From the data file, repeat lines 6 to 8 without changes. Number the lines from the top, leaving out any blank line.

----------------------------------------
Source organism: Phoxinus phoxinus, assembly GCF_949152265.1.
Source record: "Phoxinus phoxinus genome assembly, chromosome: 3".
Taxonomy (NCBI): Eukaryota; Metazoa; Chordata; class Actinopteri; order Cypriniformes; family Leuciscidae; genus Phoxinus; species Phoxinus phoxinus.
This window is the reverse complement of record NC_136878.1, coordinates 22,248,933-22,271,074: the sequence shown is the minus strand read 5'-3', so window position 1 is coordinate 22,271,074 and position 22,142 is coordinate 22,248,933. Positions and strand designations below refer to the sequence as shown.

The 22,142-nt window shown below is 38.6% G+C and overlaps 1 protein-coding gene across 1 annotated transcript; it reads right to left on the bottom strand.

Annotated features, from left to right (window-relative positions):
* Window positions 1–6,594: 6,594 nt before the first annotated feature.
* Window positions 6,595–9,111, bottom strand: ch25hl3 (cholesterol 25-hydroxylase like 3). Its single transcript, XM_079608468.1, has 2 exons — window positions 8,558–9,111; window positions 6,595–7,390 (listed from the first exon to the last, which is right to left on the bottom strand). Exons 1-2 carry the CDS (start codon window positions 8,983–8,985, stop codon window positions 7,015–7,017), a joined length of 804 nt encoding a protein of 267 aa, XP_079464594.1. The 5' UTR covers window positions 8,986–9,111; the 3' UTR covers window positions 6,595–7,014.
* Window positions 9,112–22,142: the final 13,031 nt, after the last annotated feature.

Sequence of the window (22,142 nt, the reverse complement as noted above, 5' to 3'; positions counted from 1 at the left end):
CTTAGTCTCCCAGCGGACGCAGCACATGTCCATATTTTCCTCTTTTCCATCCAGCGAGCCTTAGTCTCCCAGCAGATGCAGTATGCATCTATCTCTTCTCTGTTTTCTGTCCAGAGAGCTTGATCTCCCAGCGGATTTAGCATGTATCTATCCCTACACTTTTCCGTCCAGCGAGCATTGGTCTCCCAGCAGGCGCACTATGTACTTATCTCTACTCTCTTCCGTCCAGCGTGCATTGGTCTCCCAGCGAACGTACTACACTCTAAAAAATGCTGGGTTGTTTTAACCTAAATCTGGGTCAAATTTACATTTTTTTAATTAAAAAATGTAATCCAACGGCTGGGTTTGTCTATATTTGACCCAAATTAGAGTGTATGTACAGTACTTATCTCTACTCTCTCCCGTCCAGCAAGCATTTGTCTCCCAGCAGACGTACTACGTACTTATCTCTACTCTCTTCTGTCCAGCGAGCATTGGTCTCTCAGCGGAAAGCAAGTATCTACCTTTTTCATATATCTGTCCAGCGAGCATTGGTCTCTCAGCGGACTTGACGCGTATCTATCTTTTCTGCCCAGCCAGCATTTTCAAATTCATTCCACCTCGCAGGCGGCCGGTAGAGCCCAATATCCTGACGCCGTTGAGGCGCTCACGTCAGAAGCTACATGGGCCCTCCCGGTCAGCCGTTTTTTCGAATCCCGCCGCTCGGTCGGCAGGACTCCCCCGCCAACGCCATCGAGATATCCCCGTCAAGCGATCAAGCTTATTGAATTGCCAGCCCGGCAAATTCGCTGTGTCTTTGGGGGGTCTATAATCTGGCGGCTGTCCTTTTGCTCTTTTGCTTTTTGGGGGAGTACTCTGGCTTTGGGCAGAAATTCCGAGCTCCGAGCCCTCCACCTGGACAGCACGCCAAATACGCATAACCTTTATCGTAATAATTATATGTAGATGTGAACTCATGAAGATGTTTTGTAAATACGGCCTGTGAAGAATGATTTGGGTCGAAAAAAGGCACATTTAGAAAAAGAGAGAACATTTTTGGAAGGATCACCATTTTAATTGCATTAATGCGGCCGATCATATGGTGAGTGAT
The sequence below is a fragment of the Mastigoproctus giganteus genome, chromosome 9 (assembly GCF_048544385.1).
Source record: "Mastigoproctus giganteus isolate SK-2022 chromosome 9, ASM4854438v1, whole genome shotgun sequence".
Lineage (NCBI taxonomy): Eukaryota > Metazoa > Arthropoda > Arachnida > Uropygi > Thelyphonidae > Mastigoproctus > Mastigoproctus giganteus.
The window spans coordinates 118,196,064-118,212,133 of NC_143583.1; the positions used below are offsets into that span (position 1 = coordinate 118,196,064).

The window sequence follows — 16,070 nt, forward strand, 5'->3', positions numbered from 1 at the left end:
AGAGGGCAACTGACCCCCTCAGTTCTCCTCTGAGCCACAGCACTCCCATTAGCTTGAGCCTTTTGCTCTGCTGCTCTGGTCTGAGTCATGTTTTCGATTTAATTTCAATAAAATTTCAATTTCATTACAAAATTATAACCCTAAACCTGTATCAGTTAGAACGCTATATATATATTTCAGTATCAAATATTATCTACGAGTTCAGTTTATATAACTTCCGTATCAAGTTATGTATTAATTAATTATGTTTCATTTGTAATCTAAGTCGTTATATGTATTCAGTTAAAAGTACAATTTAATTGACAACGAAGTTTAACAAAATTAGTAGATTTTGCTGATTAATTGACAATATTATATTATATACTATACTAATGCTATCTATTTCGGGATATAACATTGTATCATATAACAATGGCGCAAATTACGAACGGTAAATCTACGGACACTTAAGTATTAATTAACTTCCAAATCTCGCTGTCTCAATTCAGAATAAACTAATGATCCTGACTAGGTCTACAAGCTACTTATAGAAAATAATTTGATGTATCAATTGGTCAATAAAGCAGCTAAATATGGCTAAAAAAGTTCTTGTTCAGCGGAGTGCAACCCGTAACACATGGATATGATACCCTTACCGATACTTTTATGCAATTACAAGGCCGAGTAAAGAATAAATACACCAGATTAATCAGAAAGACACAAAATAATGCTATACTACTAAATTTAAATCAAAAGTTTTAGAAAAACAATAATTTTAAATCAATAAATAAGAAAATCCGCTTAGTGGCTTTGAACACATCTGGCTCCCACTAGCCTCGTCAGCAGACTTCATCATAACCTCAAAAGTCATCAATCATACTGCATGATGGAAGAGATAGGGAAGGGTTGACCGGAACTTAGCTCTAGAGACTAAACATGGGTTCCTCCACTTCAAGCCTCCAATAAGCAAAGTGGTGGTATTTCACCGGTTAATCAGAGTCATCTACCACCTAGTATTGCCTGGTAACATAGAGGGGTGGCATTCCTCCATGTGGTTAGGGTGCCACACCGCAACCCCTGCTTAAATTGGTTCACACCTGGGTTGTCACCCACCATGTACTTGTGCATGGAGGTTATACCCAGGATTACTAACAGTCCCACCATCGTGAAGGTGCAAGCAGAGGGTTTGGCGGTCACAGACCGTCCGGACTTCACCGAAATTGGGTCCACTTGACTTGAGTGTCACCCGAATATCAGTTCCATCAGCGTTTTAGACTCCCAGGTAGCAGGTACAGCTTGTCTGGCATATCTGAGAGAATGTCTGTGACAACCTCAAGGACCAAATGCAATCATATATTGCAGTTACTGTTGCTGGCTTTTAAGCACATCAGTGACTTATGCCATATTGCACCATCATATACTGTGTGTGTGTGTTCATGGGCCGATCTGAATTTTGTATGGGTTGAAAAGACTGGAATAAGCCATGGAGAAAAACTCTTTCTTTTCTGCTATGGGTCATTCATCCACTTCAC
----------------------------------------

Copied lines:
Annotated features, from left to right (window-relative positions):
* Window positions 1–6,594: 6,594 nt before the first annotated feature.
* Window positions 6,595–9,111, bottom strand: ch25hl3 (cholesterol 25-hydroxylase like 3). Its single transcript, XM_079608468.1, has 2 exons — window positions 8,558–9,111; window positions 6,595–7,390 (listed from the first exon to the last, which is right to left on the bottom strand). Exons 1-2 carry the CDS (start codon window positions 8,983–8,985, stop codon window positions 7,015–7,017), a joined length of 804 nt encoding a protein of 267 aa, XP_079464594.1. The 5' UTR covers window positions 8,986–9,111; the 3' UTR covers window positions 6,595–7,014.